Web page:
Thursday, January 21, 2010

2010 MD Dept of Ag Buyer-Grower Event


Today was an exciting day for BaltimoreDIY!

Due to some interesting plans in the works, I managed to rearrange my insane work schedule and attend the 2010 Maryland Buyer-Growing Meeting.

There was an incredible range of Maryland growers represented, from hydroponic lettuce farms to heirloom tomato growers, sustainable seafood purveyors, free-range meat and dairy, beekeepers, and wine distilleries.

What a variety of great local food that can arrive right on our plates without using gallons of oil! And that's just to name a few examples.

For a full list of Maryland's agricultural resources & more information about the event, check out http://www.marylandsbest.net/.

A mix of organic and traditional farms, large providers and individual operations were represented. I mainly checked out farms close to Baltimore City, since it doesn't make a lot of sense to buy food that needs to be shipped across the state. And I talked mainly to integrated pest management farms that avoid spraying chemicals.

It was wonderful meeting so many great folks who are motivated to change the way we treat our soil, water, air, and bodies through the simple act of changing how we eat.

I gave out some of the new BaltimoreDIY business cards, shook hands with Tony Geraci and the Civic Works gentleman in charge of these awesome hoop houses at the Lake Clifton schools, and even met a new Baltimore Foodmaker and writer who can be found at http://chesapeakefoodie.com/.

I also finally met Cathy Tipper in person, which was great since she is the woman in charge of the New Farmer Trainee program I posted about a little while back.

Cathy let me know that the farmer trainee classes are open to the public. Which is great, because I'm unfortunately not able to go through the program because of time constraints and the desire to have my own garden plot this year.

You do have to pay for the classes, but $40 for learning with such knowledgeable folks & a great networking opportunity is definitely worth it to me.

Classes start February 7th, so sign up now! I set up a Google Doc with a list of the course descriptions here: http://docs.google.com/View?id=dhg7c5b5_22ft2gggck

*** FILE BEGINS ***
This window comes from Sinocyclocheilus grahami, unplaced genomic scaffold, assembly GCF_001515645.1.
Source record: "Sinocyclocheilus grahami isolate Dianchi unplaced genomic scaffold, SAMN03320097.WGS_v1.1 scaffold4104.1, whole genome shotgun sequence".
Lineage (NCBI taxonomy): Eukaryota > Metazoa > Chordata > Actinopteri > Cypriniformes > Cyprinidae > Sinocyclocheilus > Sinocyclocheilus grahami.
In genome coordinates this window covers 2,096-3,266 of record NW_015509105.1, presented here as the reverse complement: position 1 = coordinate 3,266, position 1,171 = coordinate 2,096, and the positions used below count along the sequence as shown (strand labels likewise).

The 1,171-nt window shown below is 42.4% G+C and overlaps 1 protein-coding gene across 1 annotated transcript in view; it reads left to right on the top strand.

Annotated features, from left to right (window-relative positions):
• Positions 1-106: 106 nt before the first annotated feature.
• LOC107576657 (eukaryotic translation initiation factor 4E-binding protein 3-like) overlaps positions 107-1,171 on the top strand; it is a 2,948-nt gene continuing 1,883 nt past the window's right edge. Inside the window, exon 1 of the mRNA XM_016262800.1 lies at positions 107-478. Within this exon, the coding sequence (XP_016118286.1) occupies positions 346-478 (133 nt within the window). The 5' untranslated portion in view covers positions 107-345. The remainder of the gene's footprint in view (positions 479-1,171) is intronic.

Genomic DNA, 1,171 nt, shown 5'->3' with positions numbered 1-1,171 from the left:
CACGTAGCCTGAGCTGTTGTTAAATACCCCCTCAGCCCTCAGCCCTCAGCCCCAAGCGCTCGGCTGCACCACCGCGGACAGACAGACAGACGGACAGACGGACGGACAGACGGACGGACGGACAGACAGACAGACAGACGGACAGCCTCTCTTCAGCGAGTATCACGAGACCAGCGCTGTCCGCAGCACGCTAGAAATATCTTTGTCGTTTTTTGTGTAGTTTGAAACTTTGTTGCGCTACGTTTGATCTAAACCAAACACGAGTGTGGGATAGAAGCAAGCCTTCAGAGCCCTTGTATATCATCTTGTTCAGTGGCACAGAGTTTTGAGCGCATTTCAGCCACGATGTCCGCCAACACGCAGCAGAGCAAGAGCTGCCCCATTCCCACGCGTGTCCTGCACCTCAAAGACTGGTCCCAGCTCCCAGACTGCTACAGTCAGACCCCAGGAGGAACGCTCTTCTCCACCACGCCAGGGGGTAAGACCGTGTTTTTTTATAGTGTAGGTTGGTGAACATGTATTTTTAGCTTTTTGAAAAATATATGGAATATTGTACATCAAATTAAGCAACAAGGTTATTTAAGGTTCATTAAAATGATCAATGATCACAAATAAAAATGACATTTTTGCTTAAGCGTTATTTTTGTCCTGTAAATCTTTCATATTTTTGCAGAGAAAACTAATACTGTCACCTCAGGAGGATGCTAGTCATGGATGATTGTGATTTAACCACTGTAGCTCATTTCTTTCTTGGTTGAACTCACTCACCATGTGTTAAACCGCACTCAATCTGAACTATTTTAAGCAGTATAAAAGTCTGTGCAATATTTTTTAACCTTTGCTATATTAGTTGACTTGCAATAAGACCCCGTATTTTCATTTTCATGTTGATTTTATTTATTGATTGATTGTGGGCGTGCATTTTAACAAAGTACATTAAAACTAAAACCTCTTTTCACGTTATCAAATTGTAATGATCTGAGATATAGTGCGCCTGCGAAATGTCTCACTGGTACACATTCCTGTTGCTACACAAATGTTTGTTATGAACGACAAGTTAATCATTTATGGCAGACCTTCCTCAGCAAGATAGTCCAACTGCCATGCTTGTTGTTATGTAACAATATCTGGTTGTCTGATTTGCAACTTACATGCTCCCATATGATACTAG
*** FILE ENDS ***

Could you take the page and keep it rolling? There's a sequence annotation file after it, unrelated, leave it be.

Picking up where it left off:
(Which reminds me, if you are interested more in the philosophy of sustainability, making daily changes, and smaller-scale gardening instead of farming, there is also the permaculture workshop series beginning February 13th.)

Here's a brief photo gallery of today's events:

Firefly Farms was the first farm I saw when I walked in. I had previously read about them online when searching for places that distill their own vinegar. I must look more into that again! They had lots of great samples.


Mmm, more samples. This gorgeous trio of frozen strawberries, raspberries, and blackberries served over vanilla ice cream was from a farm right near Columbia.

I've unfortunately left the business card in my car, but hopefully I will have the name up tomorrow. The farmer was the sweetest elderly gentleman ever!


Canned goods for sale.


A friend of mine with an heirloom tomato farm "Arrowhead Farms" in Edgewater.



And a pretty photo of a lighthouse decoration I took because it's been a really long time since I've been in Annapolis or anywhere near the Eastern Shore and I thought it was scenic.

Plus it was overtop the "PA Dutch Farmer's Market" so I thought the theme was somewhat fitting, although I think the store was just a regular market. I'm not sure, I didn't go inside.


And I'm sure that only a small section of Maryland's growers were represented at the event, but it was still a great sampling and a wonderful networking opportunity for everyone interested in changing the cycle of growing, buying, eating, and disposing of food in a healthy way.

I kind of wish I had taken better photos, but that's o.k.

1 comment:

hydroponic said...

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